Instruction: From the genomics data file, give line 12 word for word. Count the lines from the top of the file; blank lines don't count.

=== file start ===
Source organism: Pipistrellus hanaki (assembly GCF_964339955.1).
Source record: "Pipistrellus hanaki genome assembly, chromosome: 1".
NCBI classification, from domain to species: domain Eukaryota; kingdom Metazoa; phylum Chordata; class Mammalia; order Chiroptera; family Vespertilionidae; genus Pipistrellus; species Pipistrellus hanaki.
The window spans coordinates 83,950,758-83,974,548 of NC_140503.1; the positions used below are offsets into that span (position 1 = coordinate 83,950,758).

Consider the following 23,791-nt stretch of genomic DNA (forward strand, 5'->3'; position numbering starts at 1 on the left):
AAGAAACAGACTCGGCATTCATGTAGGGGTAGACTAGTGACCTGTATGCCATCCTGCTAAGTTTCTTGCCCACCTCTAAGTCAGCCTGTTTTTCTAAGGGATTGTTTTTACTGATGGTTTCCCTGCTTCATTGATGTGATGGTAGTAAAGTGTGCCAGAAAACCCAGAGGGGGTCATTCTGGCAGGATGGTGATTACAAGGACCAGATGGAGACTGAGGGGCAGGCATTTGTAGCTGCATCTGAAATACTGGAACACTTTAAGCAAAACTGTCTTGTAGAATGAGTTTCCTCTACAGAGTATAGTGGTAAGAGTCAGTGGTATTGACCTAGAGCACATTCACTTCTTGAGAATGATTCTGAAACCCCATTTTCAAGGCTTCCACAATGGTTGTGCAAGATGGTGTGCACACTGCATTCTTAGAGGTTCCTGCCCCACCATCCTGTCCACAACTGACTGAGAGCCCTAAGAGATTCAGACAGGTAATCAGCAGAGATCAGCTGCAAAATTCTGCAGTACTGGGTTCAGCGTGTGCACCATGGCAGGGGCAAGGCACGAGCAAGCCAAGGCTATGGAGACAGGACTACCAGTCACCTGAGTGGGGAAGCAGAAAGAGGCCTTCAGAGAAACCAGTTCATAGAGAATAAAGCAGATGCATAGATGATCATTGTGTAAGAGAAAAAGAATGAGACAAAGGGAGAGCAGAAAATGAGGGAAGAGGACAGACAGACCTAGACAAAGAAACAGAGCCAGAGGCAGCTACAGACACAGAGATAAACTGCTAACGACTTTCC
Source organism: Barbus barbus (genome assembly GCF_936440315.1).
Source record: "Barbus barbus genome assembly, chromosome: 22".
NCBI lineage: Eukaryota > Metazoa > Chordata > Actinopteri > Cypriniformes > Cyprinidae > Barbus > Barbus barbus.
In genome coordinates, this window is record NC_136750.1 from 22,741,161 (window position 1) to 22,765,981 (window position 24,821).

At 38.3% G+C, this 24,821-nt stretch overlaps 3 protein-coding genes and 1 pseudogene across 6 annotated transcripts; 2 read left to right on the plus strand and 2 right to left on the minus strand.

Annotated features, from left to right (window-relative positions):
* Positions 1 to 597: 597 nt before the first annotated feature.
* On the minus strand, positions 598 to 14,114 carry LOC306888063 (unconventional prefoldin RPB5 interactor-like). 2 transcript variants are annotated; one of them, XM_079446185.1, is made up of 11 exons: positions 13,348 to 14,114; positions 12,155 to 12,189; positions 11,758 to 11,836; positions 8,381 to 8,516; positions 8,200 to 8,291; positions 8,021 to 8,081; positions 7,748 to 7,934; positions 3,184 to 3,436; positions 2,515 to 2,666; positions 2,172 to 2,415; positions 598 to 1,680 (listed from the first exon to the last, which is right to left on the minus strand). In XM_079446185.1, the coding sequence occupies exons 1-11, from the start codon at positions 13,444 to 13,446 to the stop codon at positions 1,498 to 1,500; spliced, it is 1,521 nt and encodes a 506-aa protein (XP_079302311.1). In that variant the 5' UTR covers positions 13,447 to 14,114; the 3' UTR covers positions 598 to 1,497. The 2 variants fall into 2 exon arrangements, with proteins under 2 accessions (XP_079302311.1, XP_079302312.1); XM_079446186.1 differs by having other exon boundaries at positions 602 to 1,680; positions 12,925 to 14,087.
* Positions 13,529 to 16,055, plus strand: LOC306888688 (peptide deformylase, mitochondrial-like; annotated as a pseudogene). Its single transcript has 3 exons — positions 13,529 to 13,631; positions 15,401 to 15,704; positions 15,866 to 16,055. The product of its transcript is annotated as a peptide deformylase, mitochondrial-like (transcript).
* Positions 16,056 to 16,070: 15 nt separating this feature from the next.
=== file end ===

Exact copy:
Annotated features, from left to right (window-relative positions):